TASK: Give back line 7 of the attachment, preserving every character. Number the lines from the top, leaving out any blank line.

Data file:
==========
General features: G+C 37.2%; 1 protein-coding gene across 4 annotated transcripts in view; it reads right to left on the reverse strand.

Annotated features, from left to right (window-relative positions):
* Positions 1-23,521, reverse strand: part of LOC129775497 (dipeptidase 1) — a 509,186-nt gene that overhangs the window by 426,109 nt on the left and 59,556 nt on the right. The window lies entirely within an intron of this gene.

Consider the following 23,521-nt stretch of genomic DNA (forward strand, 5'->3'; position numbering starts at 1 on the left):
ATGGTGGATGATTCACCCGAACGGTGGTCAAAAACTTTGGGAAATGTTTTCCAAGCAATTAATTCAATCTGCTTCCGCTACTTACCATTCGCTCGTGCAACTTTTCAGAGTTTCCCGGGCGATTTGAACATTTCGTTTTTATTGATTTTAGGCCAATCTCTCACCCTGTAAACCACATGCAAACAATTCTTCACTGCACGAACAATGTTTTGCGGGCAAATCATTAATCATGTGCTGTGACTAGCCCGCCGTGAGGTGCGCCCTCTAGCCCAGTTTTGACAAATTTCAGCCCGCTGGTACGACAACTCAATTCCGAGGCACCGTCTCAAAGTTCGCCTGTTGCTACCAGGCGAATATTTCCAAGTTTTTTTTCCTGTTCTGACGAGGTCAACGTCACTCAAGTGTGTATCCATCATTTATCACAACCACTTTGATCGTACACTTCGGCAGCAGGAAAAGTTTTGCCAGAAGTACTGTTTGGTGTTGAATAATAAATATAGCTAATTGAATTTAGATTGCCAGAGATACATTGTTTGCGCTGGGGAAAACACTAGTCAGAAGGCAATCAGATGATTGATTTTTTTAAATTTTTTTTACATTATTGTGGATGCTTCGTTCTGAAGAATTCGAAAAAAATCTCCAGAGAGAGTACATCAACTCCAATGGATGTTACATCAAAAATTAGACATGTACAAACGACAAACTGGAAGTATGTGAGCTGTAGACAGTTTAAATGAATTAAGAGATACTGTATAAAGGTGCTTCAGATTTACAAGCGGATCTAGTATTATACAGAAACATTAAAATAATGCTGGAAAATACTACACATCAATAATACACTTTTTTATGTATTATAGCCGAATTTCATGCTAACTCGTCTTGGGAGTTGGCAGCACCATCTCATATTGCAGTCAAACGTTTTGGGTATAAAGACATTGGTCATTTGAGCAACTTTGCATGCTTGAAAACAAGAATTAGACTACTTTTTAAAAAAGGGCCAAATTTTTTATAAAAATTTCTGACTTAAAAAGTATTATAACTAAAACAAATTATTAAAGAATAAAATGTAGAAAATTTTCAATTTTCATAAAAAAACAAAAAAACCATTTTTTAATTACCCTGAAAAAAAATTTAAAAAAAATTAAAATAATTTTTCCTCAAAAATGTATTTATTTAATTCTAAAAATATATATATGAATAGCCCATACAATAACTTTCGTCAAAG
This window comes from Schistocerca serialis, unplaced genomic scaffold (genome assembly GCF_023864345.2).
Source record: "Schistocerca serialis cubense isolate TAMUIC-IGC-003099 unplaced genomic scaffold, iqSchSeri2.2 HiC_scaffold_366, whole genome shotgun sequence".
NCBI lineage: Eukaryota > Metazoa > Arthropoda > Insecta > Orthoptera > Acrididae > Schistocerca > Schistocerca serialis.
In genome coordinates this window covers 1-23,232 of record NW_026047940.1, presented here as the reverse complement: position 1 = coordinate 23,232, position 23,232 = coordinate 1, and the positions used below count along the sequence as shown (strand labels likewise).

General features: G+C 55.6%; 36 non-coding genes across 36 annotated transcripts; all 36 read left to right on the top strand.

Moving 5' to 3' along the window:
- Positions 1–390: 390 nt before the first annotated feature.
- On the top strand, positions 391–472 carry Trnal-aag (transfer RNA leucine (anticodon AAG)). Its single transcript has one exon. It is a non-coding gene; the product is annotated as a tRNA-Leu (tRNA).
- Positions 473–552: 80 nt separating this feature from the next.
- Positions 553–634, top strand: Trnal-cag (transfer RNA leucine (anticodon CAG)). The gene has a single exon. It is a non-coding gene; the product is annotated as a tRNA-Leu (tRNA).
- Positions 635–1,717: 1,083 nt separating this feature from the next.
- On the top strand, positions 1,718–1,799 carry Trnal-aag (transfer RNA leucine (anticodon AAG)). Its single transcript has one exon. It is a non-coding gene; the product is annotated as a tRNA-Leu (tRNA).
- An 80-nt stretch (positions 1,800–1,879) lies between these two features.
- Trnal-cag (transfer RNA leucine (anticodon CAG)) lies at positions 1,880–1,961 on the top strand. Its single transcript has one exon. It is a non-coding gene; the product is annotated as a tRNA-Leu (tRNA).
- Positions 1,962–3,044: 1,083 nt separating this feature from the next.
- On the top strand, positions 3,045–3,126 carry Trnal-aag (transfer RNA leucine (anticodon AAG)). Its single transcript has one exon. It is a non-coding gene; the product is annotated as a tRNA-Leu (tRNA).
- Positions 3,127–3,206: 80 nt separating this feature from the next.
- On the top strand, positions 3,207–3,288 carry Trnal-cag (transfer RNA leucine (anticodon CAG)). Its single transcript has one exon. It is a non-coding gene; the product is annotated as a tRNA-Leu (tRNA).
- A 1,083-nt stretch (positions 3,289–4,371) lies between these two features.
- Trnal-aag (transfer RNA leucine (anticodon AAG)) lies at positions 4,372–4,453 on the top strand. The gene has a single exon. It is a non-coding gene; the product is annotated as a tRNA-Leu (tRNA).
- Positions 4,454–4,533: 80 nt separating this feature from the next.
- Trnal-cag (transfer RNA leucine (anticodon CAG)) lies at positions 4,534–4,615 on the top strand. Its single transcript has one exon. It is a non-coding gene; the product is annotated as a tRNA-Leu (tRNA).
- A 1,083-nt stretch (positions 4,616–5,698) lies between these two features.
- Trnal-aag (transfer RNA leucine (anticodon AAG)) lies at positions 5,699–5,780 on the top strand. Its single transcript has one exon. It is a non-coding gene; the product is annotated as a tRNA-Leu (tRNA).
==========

Source record: "Schistocerca serialis cubense isolate TAMUIC-IGC-003099 unplaced genomic scaffold, iqSchSeri2.2 HiC_scaffold_366, whole genome shotgun sequence".